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Google opened its ChatGPT competitor Bard to the public in the United States and the United Kingdom on Tuesday, although entry will require a waiting list.

“Today we’re starting to open up access to Bard, an early experiment that lets you collaborate with generative AI,” Ellie Collins, Google vice president of product and research, Sissy Hsiao, wrote in a company blog.

He explained that Bard can be used to boost productivity, accelerate the generation of ideas, and increase curiosity.

“We’ve learned a lot testing Bard so far,” he said, “and the next important step in improving it is getting feedback from more people.”

While large language models are an exciting technology, they are not without their faults, Google executives acknowledged. Because they learn from a wide range of information that reflects real-world biases and stereotypes, they sometimes show up in their output, he continued. And they may provide false, misleading or inaccurate information while presenting it in confidence.

“Our work at Bard is guided by our AI principles, and we continue to focus on quality and safety,” the pair said. “We’re using human feedback and ratings to improve our systems, and we’ve also put in guardrails, like capping the number of exchanges in dialogue, to try to keep conversations useful and on-topic Could.”

chasing redmond

Since Google unveiled Bard to the world in February, the company has been trying to catch up with Microsoft, which is introducing AI features into its products at a rapid pace.

“Google is in a panic now that Microsoft has them beat to market, and they’re hemorrhaging users, which puts them in a ‘ready or it doesn’t get here’ mindset,” said Rob Enderle, president and principal analyst at the Enderle Group. declared. An advisory services firm in Bend, Ore.

“A short while ago, they were convinced that it was nowhere close to being ready and seem to have reduced resources, so it is unlikely that it is actually ready, but they now need a response and clearly We are taking a huge risk to prevent this from happening. Microsoft stops its search engine from bleeding out,” he told TechNewsWorld.

Undoubtedly, Google is in catch-up mode, maintained Mark N. Vena, president and principal analyst at SmartTech Research in San Jose, Calif.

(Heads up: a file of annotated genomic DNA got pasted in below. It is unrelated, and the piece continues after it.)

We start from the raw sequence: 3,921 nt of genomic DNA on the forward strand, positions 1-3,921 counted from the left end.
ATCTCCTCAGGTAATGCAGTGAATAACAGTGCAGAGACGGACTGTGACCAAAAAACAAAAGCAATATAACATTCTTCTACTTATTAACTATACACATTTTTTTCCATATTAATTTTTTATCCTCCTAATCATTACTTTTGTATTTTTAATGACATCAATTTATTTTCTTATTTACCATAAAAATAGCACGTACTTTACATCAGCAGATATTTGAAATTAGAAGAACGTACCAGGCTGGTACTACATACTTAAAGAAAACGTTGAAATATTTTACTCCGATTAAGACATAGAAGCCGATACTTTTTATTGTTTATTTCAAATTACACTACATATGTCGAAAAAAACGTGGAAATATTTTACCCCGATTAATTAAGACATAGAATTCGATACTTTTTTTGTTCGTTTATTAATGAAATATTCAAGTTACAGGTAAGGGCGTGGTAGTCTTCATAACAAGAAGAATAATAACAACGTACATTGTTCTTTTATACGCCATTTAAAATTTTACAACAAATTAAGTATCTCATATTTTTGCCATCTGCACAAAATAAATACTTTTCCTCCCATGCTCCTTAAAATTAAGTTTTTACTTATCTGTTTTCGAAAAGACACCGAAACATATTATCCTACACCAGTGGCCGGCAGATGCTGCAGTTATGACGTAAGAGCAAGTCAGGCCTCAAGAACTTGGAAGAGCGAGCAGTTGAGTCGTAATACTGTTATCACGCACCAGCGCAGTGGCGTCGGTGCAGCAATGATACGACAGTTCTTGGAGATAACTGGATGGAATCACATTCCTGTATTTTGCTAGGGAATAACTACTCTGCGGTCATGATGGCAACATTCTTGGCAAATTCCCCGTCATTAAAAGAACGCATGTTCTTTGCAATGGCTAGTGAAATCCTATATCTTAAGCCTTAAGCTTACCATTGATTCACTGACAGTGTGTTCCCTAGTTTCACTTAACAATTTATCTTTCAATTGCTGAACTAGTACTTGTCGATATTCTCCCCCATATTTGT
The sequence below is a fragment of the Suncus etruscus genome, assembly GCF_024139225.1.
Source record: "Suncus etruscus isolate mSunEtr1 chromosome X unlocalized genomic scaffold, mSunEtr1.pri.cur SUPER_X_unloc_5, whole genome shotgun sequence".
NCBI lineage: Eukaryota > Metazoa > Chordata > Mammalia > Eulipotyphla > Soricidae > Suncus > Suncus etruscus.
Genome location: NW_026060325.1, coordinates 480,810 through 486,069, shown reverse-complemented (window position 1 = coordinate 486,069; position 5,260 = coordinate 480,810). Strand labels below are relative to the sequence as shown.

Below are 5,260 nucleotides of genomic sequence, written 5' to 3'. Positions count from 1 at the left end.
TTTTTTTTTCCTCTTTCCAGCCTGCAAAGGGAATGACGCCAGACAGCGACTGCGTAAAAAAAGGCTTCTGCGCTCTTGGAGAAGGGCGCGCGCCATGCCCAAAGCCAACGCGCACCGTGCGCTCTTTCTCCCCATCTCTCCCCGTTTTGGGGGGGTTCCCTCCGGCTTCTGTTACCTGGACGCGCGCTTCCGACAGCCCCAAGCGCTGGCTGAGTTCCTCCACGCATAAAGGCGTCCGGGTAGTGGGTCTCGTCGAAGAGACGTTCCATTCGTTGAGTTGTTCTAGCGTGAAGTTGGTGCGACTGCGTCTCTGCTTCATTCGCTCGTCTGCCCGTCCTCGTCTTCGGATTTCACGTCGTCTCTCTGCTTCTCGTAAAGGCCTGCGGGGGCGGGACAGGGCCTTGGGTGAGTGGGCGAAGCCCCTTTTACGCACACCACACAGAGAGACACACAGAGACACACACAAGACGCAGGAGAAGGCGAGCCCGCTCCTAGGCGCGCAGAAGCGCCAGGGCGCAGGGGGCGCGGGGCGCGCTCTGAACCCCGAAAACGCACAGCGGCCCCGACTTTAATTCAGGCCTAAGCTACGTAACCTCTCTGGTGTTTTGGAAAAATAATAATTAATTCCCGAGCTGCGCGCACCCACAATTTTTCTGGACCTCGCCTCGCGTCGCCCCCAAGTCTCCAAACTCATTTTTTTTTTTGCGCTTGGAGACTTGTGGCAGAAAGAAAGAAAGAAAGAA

He told TechNewsworld, “I think Google is under enormous market pressure to bring Bard to the mainstream market as quickly as possible because there is a perception in part that they were taken aback by the market reception of ChatGPT.”


Google has been talking about its AI and machine-learning work for several years, but, so far, it has reached the consumer in very limited ways, observed Ross Rubin, principal analyst at Reticle Research, a consumer research firm. Technology consulting firm. New York City.

“ChatGPT really struck a nerve inside Google. This is a potential threat to Google Search,” he told TechNewsWorld.

cautious pace

Bard’s rate of development remains reserved, despite pressure to bridge the gap with Microsoft.

“Google’s pace is somewhat more cautious than Microsoft’s,” said Greg Sterling, co-founder of Near Media, a news, comment and analysis website.

“They feel they have more to lose as a brand if Bard becomes widely available and gets derailed,” he told TechNewsWorld.

Rubin explained that Bard is being rolled out slowly because Google has a dominant position in the market and wants to position the chatbot as a continuation of its existing search product.

“Microsoft has a similar rollout with the use of AI in Office,” he said.

At this point, Vena said, the perception that Google is outpacing Microsoft has hurt, so Google will use its resources to make Bard the best tool on the market and stop worrying about being the first.

ChatGPT vs LaMDA